Rep. Mike Kingsley, R-Lewiston, said medical marijuana helps patients in pain and is popular among Idaho residents.

Kingsley and Rep. Ilana Rubel, D-Boise, co-sponsored a bill to legalize medical cannabis with strict limitations, but it stalled in committee. The bill was crafted by Jeremy Kitzhaber, a retired senior master sergeant of the U.S. Air Force with Stage 4 terminal cancer.

Nobody has ever overdosed on cannabis, Kingsley said, which could provide an alternative to opioids.

“We’re causing Idahoans to be criminals, people who need the medicine,” Kingsley said. He spoke of a constituent who gets marijuana for her sick mother in Washington state.

“The people of Idaho overwhelmingly would like medical marijuana. It’s off the scales,” Kingsley said. “Let’s listen to the people. You want to turn this place blue? Go against the people.”

Idaho Republicans fear more ‘Oregon-style’ drug policies

Proponents of the bill railed against drug legalization in bordering states, specifically Oregon and Washington, and have said the amendment would protect Idaho from the slippery slope of legalizing drugs beyond pot.

Idaho is surrounded by states that have legalized marijuana in some capacity, with the exception of Wyoming.

Washington, Oregon, Nevada and Montana have legalized recreational and medical pot, while Utah allows medical marijuana. Voters in more conservative states, such as South Dakota and Arizona, approved recreational use during the November election. A total of 36 states have approved medical marijuana use, while 15 allow recreational use.

Oregon voters in November also approved a measure that decriminalizes having small amounts of a range of street drugs and reduces penalties for larger amounts.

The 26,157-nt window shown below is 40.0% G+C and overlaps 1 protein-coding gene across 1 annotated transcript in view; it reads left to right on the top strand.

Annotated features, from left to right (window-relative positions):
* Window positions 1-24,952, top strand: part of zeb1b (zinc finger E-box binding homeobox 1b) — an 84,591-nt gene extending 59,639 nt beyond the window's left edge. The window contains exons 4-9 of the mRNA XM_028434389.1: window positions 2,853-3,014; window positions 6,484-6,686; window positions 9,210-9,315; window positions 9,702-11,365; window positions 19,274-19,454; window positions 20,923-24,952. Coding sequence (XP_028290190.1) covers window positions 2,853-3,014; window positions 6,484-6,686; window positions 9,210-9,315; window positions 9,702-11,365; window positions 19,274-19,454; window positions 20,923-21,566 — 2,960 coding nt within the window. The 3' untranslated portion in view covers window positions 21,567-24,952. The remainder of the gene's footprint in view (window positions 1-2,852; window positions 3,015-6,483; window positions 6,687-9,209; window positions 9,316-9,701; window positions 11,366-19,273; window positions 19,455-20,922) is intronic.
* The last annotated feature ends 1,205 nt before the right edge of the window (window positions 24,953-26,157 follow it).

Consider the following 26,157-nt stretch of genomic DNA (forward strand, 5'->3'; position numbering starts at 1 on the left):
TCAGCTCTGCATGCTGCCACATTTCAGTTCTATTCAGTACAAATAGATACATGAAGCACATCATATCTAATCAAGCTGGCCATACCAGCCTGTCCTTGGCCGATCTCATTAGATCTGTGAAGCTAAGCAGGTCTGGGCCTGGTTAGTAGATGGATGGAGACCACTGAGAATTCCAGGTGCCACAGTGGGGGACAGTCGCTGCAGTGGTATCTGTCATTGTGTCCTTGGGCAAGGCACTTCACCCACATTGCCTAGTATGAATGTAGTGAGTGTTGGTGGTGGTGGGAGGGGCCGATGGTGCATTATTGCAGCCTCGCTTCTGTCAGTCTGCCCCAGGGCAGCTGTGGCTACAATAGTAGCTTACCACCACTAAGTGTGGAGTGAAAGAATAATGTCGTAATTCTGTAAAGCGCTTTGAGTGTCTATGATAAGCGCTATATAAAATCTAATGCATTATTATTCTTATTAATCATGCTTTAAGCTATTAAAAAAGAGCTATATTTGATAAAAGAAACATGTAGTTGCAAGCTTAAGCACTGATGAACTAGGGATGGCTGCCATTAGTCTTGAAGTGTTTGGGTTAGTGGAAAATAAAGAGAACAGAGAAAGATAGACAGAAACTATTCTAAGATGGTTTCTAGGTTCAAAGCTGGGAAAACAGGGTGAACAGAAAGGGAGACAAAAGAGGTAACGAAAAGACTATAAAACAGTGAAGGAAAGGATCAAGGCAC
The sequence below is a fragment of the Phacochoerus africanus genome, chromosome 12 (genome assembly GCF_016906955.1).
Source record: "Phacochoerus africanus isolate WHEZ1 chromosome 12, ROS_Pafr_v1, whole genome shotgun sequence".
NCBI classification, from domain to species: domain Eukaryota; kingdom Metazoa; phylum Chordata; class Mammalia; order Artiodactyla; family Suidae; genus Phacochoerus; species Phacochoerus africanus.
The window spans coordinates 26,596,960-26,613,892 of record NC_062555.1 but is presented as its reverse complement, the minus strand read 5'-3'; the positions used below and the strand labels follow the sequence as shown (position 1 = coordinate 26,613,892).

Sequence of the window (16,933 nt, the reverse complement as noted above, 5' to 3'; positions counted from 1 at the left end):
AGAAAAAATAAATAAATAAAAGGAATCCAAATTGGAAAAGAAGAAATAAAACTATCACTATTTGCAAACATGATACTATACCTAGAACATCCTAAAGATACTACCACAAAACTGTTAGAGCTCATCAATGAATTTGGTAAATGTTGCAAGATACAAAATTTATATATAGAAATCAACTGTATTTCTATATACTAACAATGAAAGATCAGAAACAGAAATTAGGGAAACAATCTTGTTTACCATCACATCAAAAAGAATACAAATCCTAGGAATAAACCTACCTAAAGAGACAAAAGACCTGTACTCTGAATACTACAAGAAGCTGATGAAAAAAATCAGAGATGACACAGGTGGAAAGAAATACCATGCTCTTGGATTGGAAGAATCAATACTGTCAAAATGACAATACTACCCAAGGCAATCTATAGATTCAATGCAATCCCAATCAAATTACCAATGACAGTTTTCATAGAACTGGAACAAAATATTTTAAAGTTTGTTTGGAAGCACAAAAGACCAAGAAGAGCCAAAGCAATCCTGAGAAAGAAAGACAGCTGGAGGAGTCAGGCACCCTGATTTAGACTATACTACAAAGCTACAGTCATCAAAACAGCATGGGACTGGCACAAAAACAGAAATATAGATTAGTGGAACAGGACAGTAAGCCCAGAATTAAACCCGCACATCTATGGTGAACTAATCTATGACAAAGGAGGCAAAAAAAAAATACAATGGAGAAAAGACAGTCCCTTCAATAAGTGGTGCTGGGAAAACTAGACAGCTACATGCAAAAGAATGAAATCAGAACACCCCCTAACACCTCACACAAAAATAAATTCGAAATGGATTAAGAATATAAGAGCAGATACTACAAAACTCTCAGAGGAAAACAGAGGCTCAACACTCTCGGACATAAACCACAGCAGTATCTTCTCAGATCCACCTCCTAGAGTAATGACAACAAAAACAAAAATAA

Rep. Gayann DeMordaunt, R-Eagle, said she fears that “Oregon-style” drug policies could hit Idaho. “When we look over at Denver, or Seattle, or Portland, do we as Idahoans see Boise next?”

Despite legalizing the production of hemp for Idaho residents who obtain a license, the bill did not remove hemp off Idaho’s list of Schedule I drugs.

Rubel, the House minority leader, said routine bills that update Idaho drug laws based on federal changes often don’t get a two-thirds vote from the House. A bill this session would have removed Epidiolex — a drug that’s a CBD oil product — off the Schedule I list after the Food and Drug Administration approved it to be used to treat seizures. That bill passed with a 43-27 vote in the House — short of the two-thirds needed.

Other lawmakers said they worried the measure would go too far.

Rep. Sue Chew, D-Boise, who’s a pharmacist, said the measure could jeopardize patients’ “right to try” — which in Idaho allows terminally ill patients to try experimental drugs as treatments. Some critics expressed concern that a change in Idaho’s Constitution would trump the Right to Try Act in the state’s code.

“This is a big overreach,” Chew said. “If there is a substance you’re concerned about, let’s pass legislation about that substance.”

Rep. Judy Boyle, R-Midvale, who’s a cancer survivor, agreed with Chew. She said her mother got hooked on opioids and “ended up killing herself because of it.”

Rep. Dorothy Moon, R-Stanley, said the amendment was brought over fears of marijuana — but she said the fact that hemp is still listed as a Schedule I drug in Idaho should make the amendment “totally unacceptable” to be put on the ballot.

“There’s a lot of unintended consequences here,” Moon said.